Urban teachers don’t get summers off

A resident of six years, Crystal Lawson will pack tonight since the water pressure has not recovered sufficiently at Baltimore’s Poe Homes.

What does summer mean to you? Trips to the ocean, outdoor activities with your children or grandchildren, relaxing by the pool? As an urban educator, I look forward to extended time to rejuvenate and grow professionally through summer learning opportunities. Still, summertime brings mixed feelings for me. As a teacher, I cannot help but see summer through the lens of some of my most vulnerable students.

While I may attend food festivals with my family, I know some of my students will wonder who will provide their next meal. While I enjoy my air conditioning on a hot and humid afternoon, I know that many of my students roast in homes lacking central air, triggering asthma attacks and other ailments resulting from overheating.


As a teacher, I am responsible for molding and shaping the minds and lives of my students from September to June. But for those months in between, I have little control over their condition — and it breaks my heart.

With the recent news involving the Poe Homes community going without water for an extended period of time and the closing of public pools because of a water main break, and Gov. Larry Hogan’s decision to not release funds for school construction and youth jobs, it is clear that we are failing our city’s youth, specifically those in our black communities.

Our investment in Baltimore's youth cannot and should not stop when the school year comes to a close. Every summer, the surrounding counties overflow with an abundance of well-funded recreation centers, summer sports leagues, educational programs, and safe spaces for kids to be kids. But our students have limited access to summer activities due to a lack of investment in their communities, failing infrastructure, and unreliable transportation, much of which is a result of historical systemic racism.

Baltimore City has worked to expand its summer meals program so our youth have access to at least two meals a day, and nonprofits around the city have invested in establishing job training programs for our teens. However, we still have a long way to go.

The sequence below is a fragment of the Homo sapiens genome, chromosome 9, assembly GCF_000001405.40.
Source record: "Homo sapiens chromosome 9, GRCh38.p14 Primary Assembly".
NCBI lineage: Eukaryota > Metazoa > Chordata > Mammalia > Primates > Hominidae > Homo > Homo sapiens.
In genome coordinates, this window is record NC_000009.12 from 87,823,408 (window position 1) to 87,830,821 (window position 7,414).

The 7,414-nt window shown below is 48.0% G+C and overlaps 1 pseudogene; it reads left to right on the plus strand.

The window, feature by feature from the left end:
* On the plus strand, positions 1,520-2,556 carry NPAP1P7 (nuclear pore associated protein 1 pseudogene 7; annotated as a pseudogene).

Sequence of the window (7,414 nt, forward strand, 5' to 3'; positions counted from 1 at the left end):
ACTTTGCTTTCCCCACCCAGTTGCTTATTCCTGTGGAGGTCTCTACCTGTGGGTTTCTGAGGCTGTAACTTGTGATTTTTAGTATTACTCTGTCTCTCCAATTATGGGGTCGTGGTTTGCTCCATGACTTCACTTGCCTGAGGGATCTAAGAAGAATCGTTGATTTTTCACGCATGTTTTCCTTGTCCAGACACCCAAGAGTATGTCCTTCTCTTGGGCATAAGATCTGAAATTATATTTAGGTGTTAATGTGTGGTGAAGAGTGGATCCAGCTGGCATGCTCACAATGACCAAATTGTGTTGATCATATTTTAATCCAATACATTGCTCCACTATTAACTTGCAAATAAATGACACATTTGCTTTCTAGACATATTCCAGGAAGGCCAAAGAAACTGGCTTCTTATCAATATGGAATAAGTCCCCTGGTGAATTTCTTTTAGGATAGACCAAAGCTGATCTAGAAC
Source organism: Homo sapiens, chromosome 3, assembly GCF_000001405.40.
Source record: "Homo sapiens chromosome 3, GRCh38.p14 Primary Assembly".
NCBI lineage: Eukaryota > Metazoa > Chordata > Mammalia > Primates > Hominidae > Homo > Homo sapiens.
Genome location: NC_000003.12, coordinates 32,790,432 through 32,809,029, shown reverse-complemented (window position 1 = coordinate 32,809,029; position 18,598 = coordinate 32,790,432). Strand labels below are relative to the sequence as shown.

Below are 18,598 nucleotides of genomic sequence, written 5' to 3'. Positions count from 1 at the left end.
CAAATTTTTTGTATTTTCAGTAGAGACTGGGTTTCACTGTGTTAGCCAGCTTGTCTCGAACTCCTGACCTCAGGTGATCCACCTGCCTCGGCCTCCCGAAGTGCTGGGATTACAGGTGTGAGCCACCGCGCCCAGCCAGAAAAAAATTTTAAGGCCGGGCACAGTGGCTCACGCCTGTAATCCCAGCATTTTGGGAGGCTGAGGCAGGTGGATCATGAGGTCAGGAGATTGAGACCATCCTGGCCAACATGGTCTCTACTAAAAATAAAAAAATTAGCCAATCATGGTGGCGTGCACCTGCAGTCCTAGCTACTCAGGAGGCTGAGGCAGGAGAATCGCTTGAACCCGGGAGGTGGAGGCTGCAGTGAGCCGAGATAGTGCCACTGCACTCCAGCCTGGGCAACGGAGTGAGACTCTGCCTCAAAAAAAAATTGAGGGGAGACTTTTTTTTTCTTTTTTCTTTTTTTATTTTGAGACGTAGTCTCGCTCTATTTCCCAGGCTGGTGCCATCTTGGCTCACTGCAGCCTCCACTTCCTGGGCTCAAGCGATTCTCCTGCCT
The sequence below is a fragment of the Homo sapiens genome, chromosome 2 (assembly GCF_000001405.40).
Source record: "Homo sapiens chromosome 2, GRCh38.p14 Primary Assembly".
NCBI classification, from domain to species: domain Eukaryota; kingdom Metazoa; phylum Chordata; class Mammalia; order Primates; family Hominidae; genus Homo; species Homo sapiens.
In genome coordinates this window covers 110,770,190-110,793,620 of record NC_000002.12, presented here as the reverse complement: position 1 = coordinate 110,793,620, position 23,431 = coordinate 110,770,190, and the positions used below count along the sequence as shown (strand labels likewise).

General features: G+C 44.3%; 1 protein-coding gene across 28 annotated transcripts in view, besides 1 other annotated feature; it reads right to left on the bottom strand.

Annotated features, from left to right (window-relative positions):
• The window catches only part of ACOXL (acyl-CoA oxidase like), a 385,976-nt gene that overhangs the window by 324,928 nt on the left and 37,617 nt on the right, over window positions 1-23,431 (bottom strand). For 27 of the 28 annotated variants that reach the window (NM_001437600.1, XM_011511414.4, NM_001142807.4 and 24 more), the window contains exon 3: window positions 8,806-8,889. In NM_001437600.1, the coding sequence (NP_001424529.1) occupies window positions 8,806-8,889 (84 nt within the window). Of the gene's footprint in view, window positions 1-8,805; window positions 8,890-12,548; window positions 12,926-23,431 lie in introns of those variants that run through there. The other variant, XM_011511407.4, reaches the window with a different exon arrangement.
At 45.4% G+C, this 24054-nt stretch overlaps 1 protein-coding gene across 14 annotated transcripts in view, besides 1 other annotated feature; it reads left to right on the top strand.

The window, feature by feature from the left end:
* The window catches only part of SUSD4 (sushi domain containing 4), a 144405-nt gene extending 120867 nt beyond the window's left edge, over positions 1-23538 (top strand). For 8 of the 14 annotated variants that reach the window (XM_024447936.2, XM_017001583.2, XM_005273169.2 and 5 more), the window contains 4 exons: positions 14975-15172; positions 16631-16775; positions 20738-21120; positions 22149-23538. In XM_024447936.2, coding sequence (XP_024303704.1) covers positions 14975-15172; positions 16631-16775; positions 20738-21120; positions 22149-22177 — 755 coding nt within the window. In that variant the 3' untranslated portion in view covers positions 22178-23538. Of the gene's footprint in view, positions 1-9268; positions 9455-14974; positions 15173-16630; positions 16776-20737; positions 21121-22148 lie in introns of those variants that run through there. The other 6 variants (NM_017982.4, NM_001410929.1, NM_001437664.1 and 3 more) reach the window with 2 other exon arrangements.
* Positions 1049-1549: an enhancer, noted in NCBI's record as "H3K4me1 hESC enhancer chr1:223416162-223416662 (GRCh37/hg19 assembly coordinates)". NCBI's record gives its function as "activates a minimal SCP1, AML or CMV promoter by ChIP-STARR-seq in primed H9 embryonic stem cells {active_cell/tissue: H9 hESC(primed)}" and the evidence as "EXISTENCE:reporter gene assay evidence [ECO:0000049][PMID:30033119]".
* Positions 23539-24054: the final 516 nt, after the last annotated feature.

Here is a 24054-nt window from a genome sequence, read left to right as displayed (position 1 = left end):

In Baltimore City, 31.3% of kids live below the poverty line. That’s nearly 40,000 children. Providing recreational activities for these children and youth is vital to their growth and development. A paper in the journal Pediatrics demonstrated that when play and recreation are missing from a child’s life, “toxic stress can disrupt the development of executive function and the learning of prosocial behavior.” The researchers also found that “in the presence of childhood adversity, play becomes even more important.”

For 14 years, I lived in a neighborhood without a library or a major grocery store - it is what many would consider a neglected part of city. Summer emphasizes that neglect and lack of resources, especially for children and youth, because more hours are spent at home.

That is why six years ago, I gathered neighbors, friend, and church members in our little corner of Baltimore to establish a day camp that served 40 kids. The demand was so high that we had to limit the number of families we accepted. We planned sports activities, academic enrichment opportunities, dance and drama instruction, science experiments and reading time.

Laura Blood, left, talks with her daughter Lana Blood, 5, as she has lunch at the Arbutus branch of the Baltimore county public library. They live in Arbutus. The Arbutus branch is one of the library branches that are supplying free lunches to children this summer.
Laura Blood, left, talks with her daughter Lana Blood, 5, as she has lunch at the Arbutus branch of the Baltimore county public library. They live in Arbutus. The Arbutus branch is one of the library branches that are supplying free lunches to children this summer. (Barbara Haddock Taylor, Baltimore Sun)

We assumed an “assets-based” mentality, focusing on the available resources we had, and recruited local college student volunteers to fill in the gaps. We took our disparity and transformed it into an opportunity for growth and vitality. I know other communities throughout the city have accomplished the same thing. Neighborhood leaders have worked to expand recreation center programming and have turned their schools into enrichment centers.

While the inequalities and disparities our children face each day are unjust, we recognize that we cannot stand by and wait for our city government or institutions to make a change. We are continuing to hold our leaders accountable to re-write a legacy of institutional injustice, but we are taking meaningful action, too.

So, what does summer mean to an urban educator like me? It means my work is never finished. This summer, I will participate in over 200 hours of professional development to strengthen my instruction to become a more effective teacher for my students. Even when I am not attending parent conferences and grading papers, I am fighting for my students. I hope you will join me in fighting for them too.

Eboni Zook is a teacher at the Baltimore Leadership School for Young Women, and a graduate student in the Curriculum and Instruction program at Loyola University Maryland. She can be reached at